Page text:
In this complex information industry, there is a huge reminder regarding the importance of indigenous knowledge systems to create products serving the African market.

This is fundamental for our universities which should manufacture knowledge especially in this information age of our times.

While the Chinese have developed their own systems and products, we have not.

At this stage it should worry us, that Google extremely knows about intimate details about each user.

While the trade war continues, with potential ripple effects to the global value chain, there is a strong reminder about the imperatives of cyber-security and the longing for strong African brands competing in the information age.

Why did you start blogging?

I started blogging with the intention to have a strong digital footprint. These days, your work online should speak about who you are, for professional or academic reasons. So few days ago I came up with the idea to start blogging once again, having been in the streets some seven years ago, but only posting twice and that was it. Blogging brings all of us together; journalists, academics, professionals and the list is endless. This is a marketplace of ideas!

To me blogging gives me an identity online, apart from social media appearances. This is why I have started republishing some articles which I wrote for various platforms including Zimbabwe’s papers such as The Herald, The Sunday Mail and Pambazuka. My new blog therefore focuses on the pertinent questions about Africa! My blog is therefore about tapping social, professional experiences into the written form! The idea is to tap into a strong narrative which is recognized.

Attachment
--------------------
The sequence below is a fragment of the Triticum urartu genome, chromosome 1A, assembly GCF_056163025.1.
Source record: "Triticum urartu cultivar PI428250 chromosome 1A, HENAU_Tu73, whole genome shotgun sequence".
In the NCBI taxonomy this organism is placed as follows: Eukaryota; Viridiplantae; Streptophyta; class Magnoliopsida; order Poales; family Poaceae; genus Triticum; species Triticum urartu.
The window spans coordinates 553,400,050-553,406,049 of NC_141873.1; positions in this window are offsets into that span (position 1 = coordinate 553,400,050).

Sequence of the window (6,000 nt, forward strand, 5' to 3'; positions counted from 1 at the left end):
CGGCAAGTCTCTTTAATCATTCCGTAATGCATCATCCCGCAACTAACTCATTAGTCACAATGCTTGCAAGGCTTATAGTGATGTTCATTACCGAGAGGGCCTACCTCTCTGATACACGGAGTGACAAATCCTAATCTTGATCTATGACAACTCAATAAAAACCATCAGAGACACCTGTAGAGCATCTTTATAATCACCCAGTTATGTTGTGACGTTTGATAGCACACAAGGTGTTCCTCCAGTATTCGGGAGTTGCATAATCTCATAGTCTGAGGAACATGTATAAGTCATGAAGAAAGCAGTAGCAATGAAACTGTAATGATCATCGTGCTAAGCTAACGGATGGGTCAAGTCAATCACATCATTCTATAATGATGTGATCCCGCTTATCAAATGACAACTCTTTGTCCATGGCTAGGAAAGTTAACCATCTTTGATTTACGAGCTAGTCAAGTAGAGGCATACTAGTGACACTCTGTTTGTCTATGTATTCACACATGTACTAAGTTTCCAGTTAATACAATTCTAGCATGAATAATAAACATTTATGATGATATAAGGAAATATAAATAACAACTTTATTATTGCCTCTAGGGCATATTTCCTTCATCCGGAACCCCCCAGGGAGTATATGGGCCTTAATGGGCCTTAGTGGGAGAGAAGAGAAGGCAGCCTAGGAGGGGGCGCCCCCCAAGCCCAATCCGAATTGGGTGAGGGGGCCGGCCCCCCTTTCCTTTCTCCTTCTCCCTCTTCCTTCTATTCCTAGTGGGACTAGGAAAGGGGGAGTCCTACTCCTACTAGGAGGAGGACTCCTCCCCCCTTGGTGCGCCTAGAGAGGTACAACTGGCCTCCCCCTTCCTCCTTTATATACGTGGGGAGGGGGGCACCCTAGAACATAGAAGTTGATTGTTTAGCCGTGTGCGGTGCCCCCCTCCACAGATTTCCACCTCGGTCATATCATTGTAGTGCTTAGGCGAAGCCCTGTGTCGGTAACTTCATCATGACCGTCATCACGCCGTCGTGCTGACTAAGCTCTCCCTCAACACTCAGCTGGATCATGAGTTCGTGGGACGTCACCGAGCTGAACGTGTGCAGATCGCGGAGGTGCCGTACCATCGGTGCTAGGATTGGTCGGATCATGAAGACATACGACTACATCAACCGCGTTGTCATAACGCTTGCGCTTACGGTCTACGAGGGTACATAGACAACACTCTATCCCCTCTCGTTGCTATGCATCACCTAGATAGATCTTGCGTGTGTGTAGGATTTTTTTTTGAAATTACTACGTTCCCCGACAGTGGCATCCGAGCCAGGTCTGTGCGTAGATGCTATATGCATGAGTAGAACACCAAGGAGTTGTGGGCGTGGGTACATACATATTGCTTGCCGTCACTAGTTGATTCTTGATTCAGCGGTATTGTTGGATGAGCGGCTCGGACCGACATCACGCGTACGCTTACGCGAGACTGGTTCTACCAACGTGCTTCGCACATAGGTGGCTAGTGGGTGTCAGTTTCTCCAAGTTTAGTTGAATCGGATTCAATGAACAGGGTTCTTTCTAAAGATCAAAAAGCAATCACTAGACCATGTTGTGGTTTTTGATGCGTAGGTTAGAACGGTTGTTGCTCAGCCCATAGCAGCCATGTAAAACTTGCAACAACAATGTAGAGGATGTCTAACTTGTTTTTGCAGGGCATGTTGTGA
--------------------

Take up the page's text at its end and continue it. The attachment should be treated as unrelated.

#Day 6 #Afrobloggerswinterchallenge

Village reflections and dearth of the reading culture

This is the first ever time I have written about the village.

To most young people the village is a boring place.

In the village there are no bright lights. No sophisticated infrastructure or the rendezvous of the fast life we find in cities.  

In the village everything is laborious.

Fetching water from yonder, relying on firewood for energy, going to the far flung school on a daily basis, herding cows in vast expanses of land and the list is just endless.

Despite the synonymous “hardships” which come with village life and experiences, it is however undergoing some notable urbanisation, brought by social and economic developments. 

New sophisticated houses are being built with urban designs.

For some, the thatched houses seem old fashioned. That explains why urban lifestyles and tastes are being exported to villages. 

The homesteads are impressionable with these emerging changes.

Some houses are even walled and gated like those in urban settings.  At times even better than those in suburbs. Some of the houses surely leave one green with envy.

And villagers are very quick to explain who owns which house.  Often there is a child in the diaspora or a “big man” behind a lofty structure.  

In all these developments there is now an exuding attachment to privacy, now exhibited by those bringing an urban feel to the village.  

While this has changed the face of the village, there are however those who loathe this emerging individualism which departs from the olden communitarian way of life.

But despite this, one thing is certain: the face of the village and experiences of its people are surely changing.

Now villagers have cell mobile phones.

When they lose their cows, they ask their colleagues on the mobile phones which not long ago was a preserve of the rich. 

They even have internet on their mobile phones like their counterparts, albeit with low reception like in some instances.